Fine-Tuned Language Models Generate Stable Inorganic Materials as Text

Nate Gruver · Anuroop Sriram · Andrea Madotto · Andrew Gordon Wilson · Larry Zitnick · Zachary Ulissi

We propose fine-tuning large language models for generation of stable materials. While unorthodox, fine-tuning large language models on text-encoded atomistic data is simple to implement yet reliable, with around 90\% of sampled structures obeying physical constraints on atom positions and charges. Using energy above hull calculations from both learned ML potentials and gold-standard DFT calculations, we show that our strongest model (fine-tuned LLaMA-2 70B) can generate materials predicted to be metastable at about twice the rate (49\% vs 28\%) of CDVAE, a competing diffusion model. Because of text prompting's inherent flexibility, our models can simultaneously be used for unconditional generation of stable material, infilling of partial structures and text-conditional generation. Finally, we show that language models' ability to capture key symmetries of crystal structures improves with model scale, suggesting that the biases of pretrained LLMs are surprisingly well-suited for atomistic data.

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Retroformer: Retrospective Large Language Agents with Policy Gradient Optimization

Weiran Yao · Shelby Heinecke · Juan Carlos Niebles · Zhiwei Liu · Yihao Feng · Le Xue · Rithesh Murthy · Zeyuan Chen · Jianguo Zhang · Devansh Arpit · Ran Xu · Phil Mui · Huan Wang · Caiming Xiong · Silvio Savarese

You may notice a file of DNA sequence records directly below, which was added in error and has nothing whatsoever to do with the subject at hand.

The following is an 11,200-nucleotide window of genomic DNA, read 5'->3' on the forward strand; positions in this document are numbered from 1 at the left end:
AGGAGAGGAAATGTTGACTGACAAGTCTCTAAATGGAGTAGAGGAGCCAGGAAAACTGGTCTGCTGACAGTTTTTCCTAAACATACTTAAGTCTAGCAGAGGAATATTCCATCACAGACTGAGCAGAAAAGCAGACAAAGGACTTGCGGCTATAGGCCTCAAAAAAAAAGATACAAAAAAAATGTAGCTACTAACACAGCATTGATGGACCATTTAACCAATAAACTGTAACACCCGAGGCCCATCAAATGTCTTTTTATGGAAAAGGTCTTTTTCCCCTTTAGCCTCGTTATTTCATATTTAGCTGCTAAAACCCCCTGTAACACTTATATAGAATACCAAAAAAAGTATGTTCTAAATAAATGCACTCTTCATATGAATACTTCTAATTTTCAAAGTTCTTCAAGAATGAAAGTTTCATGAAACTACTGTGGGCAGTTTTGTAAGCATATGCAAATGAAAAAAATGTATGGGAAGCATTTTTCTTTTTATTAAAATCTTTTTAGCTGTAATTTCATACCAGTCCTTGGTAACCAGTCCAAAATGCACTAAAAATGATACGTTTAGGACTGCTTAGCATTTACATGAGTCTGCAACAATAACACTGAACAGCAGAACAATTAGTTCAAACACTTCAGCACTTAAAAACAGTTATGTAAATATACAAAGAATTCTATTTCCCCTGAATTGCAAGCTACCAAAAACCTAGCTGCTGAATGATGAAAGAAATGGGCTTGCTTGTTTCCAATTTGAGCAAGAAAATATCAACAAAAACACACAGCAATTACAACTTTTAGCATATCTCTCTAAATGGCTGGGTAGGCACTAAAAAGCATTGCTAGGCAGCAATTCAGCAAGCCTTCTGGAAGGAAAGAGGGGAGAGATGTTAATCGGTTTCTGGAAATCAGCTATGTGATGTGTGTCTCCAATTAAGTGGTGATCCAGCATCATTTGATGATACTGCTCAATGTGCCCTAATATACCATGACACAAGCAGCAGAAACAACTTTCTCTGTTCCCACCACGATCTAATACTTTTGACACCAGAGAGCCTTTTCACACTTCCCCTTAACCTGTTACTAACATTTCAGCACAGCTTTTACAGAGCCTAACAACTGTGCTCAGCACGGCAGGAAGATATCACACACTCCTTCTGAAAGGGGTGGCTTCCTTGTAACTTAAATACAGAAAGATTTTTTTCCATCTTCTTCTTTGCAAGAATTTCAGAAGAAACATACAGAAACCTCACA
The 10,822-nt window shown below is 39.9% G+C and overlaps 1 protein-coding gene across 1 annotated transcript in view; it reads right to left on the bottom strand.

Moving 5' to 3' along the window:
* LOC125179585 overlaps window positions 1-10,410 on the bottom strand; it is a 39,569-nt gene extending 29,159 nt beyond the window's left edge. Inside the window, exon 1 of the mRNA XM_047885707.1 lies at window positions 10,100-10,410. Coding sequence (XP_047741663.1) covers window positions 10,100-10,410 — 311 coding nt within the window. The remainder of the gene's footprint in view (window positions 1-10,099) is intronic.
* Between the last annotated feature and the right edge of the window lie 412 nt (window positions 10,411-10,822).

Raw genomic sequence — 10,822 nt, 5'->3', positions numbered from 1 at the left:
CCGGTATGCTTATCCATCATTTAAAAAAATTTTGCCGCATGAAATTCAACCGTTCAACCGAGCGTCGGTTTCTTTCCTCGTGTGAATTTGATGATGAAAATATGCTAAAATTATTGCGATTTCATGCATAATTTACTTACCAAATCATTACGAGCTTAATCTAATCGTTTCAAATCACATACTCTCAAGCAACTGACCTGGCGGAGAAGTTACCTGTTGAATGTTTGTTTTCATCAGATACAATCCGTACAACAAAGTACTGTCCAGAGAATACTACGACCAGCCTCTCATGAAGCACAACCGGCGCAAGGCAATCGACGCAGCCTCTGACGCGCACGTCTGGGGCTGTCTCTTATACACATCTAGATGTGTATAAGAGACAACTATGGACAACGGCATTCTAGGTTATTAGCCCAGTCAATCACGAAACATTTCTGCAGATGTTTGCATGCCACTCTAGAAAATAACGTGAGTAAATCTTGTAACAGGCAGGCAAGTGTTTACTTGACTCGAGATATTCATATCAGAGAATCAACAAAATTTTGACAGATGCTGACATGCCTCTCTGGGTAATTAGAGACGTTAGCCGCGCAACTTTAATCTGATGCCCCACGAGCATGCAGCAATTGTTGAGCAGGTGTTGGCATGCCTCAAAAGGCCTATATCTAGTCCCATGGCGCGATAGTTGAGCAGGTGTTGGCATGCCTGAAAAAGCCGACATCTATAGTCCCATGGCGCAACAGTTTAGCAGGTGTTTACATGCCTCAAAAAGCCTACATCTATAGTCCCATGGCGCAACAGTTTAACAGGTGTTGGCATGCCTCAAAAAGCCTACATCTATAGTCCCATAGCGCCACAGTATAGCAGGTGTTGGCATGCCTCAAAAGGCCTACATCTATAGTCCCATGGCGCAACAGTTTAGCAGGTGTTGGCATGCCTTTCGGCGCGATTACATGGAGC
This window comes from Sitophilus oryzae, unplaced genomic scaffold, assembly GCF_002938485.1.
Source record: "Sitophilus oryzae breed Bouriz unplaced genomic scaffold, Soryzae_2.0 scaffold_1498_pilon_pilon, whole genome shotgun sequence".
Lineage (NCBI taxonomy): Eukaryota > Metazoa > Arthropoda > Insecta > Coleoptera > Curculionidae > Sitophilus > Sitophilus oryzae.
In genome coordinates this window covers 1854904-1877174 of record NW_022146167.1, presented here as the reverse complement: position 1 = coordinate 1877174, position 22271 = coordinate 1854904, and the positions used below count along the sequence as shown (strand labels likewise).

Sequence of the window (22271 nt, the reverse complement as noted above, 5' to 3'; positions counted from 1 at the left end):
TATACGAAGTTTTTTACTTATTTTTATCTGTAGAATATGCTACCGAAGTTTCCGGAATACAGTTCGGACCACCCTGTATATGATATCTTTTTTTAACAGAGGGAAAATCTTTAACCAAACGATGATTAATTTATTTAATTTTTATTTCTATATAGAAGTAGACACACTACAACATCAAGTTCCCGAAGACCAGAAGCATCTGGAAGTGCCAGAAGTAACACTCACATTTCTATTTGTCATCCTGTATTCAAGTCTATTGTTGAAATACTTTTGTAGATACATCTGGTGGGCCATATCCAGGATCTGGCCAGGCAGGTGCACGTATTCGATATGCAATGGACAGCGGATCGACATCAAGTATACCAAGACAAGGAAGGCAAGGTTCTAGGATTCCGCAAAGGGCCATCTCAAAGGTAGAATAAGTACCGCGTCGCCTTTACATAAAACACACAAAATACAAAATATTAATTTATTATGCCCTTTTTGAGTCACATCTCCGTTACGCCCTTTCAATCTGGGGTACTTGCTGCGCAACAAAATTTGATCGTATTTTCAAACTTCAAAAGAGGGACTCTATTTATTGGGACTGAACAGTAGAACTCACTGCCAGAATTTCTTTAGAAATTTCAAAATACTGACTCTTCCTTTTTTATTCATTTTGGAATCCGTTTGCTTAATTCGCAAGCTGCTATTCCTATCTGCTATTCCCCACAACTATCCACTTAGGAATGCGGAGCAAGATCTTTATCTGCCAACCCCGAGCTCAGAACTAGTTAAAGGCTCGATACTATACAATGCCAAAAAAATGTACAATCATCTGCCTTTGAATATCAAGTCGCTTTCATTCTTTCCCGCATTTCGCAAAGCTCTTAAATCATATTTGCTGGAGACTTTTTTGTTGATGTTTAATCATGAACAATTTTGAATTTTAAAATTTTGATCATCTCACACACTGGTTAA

Recent months have seen the emergence of a powerful new trend in which large language models (LLMs) are augmented to become autonomous language agents capable of performing objective oriented multi-step tasks on their own, rather than merely responding to queries from human users. Most existing language agents, however, are not optimized using environment-specific rewards. Although some agents enable iterative refinement through verbal feedback, they do not reason and plan in ways that are compatible with gradient-based learning from rewards. This paper introduces a principled framework for reinforcing large language agents by learning a retrospective model, which automatically tunes the language agent prompts from environment feedback through policy gradient. Specifically, our proposed agent architecture learns from rewards across multiple environments and tasks, for fine-tuning a pre-trained language model which refines the language agent prompt by summarizing the root cause of prior failed attempts and proposing action plans. Experimental results on various tasks demonstrate that the language agents improve over time and that our approach considerably outperforms baselines that do not properly leverage gradients from the environment.

Language Model Cascades: Token-Level Uncertainty And Beyond

Neha Gupta · Harikrishna Narasimhan · Wittawat Jitkrittum · Ankit Singh Rawat · Aditya Krishna Menon · Sanjiv Kumar